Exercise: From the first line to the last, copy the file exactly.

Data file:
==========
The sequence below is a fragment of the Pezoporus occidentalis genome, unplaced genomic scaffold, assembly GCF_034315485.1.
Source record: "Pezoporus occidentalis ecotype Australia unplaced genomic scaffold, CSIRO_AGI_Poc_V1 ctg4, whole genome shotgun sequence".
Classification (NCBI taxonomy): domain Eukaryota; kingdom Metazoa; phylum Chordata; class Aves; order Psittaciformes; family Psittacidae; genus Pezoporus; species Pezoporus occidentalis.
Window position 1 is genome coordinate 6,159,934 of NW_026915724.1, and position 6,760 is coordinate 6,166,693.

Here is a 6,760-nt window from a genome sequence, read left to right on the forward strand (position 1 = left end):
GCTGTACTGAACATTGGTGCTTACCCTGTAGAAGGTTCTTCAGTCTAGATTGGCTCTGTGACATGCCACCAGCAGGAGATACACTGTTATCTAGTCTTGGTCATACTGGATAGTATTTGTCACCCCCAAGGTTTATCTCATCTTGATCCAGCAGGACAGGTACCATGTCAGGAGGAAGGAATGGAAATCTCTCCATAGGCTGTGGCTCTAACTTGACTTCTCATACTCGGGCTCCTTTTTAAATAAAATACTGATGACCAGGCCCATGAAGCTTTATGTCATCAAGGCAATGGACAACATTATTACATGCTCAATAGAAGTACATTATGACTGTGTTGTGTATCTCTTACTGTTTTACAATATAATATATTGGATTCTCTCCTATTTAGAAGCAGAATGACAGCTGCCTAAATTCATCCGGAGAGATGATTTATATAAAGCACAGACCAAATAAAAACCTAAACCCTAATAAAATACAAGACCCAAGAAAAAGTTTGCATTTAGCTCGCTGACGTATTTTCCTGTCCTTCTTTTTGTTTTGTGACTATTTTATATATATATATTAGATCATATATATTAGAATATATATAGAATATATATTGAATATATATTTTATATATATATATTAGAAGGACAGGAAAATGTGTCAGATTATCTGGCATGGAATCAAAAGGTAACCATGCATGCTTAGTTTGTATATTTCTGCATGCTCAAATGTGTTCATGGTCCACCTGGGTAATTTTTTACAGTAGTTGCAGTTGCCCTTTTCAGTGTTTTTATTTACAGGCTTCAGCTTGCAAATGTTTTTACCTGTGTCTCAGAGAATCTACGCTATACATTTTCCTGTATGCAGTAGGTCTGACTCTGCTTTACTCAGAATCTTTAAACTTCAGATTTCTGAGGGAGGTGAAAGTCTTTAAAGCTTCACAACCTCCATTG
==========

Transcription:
The sequence below is a fragment of the Pezoporus occidentalis genome, unplaced genomic scaffold, assembly GCF_034315485.1.
Source record: "Pezoporus occidentalis ecotype Australia unplaced genomic scaffold, CSIRO_AGI_Poc_V1 ctg4, whole genome shotgun sequence".
Classification (NCBI taxonomy): domain Eukaryota; kingdom Metazoa; phylum Chordata; class Aves; order Psittaciformes; family Psittacidae; genus Pezoporus; species Pezoporus occidentalis.
Window position 1 is genome coordinate 6,159,934 of NW_026915724.1, and position 6,760 is coordinate 6,166,693.

Here is a 6,760-nt window from a genome sequence, read left to right on the forward strand (position 1 = left end):
GCTGTACTGAACATTGGTGCTTACCCTGTAGAAGGTTCTTCAGTCTAGATTGGCTCTGTGACATGCCACCAGCAGGAGATACACTGTTATCTAGTCTTGGTCATACTGGATAGTATTTGTCACCCCCAAGGTTTATCTCATCTTGATCCAGCAGGACAGGTACCATGTCAGGAGGAAGGAATGGAAATCTCTCCATAGGCTGTGGCTCTAACTTGACTTCTCATACTCGGGCTCCTTTTTAAATAAAATACTGATGACCAGGCCCATGAAGCTTTATGTCATCAAGGCAATGGACAACATTATTACATGCTCAATAGAAGTACATTATGACTGTGTTGTGTATCTCTTACTGTTTTACAATATAATATATTGGATTCTCTCCTATTTAGAAGCAGAATGACAGCTGCCTAAATTCATCCGGAGAGATGATTTATATAAAGCACAGACCAAATAAAAACCTAAACCCTAATAAAATACAAGACCCAAGAAAAAGTTTGCATTTAGCTCGCTGACGTATTTTCCTGTCCTTCTTTTTGTTTTGTGACTATTTTATATATATATATTAGATCATATATATTAGAATATATATAGAATATATATTGAATATATATTTTATATATATATATTAGAAGGACAGGAAAATGTGTCAGATTATCTGGCATGGAATCAAAAGGTAACCATGCATGCTTAGTTTGTATATTTCTGCATGCTCAAATGTGTTCATGGTCCACCTGGGTAATTTTTTACAGTAGTTGCAGTTGCCCTTTTCAGTGTTTTTATTTACAGGCTTCAGCTTGCAAATGTTTTTACCTGTGTCTCAGAGAATCTACGCTATACATTTTCCTGTATGCAGTAGGTCTGACTCTGCTTTACTCAGAATCTTTAAACTTCAGATTTCTGAGGGAGGTGAAAGTCTTTAAAGCTTCACAACCTCCATTG